… CEURF's blog


 All free considerations can be read in Chapter 30 of the textbook “Whole Body Ultrasonography in the Critically Ill” (Springer, 2010).

Debriefing of CEURF session of December 14, 2012

CEURF is glad to see that its french-speaking sessions regularly attract a percentage of foreigners.
Our brasilian colleague Ricardo Cordioli, intensivist of Sao Paulo, currently working with Laurent Brochard at Genêve, and coming for the CEURF in his parisian family (13rd district), made his daily jogging this morning of 17th, before the clinical session. He happened to be blocked outside his flat (he forgot his key, which happened to each of us), and took the initiative to come, by foot, from 13rd district to hospital Ambroise-Paré, along the river Seine. He wanted that this anectode be reported in the CEURF blog, just for showing the energy that a CEURFer spends for being at his clinical session by any means.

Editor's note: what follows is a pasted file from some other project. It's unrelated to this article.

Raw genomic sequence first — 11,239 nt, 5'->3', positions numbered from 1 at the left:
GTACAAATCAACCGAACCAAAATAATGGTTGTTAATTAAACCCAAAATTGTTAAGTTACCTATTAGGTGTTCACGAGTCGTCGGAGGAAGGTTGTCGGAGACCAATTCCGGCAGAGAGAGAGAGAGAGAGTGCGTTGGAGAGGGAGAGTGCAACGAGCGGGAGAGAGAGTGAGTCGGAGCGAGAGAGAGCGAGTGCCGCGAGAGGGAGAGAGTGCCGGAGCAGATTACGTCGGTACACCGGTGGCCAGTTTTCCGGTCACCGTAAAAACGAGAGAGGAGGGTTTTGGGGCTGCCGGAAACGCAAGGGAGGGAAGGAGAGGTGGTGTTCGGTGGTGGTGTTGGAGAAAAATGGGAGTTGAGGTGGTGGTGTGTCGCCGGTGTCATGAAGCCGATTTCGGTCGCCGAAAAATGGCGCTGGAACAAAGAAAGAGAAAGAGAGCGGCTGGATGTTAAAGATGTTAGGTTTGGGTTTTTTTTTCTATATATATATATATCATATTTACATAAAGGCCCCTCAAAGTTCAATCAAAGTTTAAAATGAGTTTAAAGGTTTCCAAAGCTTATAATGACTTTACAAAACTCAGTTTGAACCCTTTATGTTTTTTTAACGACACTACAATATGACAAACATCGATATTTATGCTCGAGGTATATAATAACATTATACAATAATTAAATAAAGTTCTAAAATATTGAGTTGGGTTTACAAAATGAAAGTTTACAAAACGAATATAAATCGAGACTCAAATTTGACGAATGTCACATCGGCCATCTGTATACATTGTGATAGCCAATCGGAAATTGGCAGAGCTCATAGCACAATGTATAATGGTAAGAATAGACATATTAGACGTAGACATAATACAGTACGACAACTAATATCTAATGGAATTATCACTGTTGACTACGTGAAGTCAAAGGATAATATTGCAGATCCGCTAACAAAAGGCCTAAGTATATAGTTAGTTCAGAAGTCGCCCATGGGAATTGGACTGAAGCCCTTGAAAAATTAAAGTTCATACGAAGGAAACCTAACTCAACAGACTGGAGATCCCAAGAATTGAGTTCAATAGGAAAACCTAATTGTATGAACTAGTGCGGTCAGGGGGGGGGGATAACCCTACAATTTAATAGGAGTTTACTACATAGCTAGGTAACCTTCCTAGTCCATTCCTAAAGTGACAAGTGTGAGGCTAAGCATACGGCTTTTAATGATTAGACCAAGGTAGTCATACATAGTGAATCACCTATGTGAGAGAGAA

Our North-American colleague, Linda Keyes (Consulting Editor for Annals of Emergency Medicine & Associate Editor for Wilderness and Environmental Medicine) gave rise to the «Keyes space»: so was labelled this rectangular area, down limited by the pleural line, visible on a M-mode lung ultrasound image (1).
Christophe Perrin, Chair of the Pulmonoly department at Cannes hospital, will introduce the concept of CEURF at the Collège des Pneumologues des Hôpitaux Généraux.

(1) Merlin’s space (from Elisabeth Merlin, CEURFeur of Neo-Caledonia) was this space limited, on a real time image, between pleural line, shadow of ribs, and low limit of image (in Merlin’s space are displayed A and B-lines). Now, the concept of a Keyes space allows recognition, on a static view, of a dyspneic (BLUE-protocol) or not (PINK-protocol of ARDS) state of a patient during the examination. Dyspnea creates perturbances in the Keyes space, because of accessory muscles work. Following lung ultrasound rules, static images are even more informative.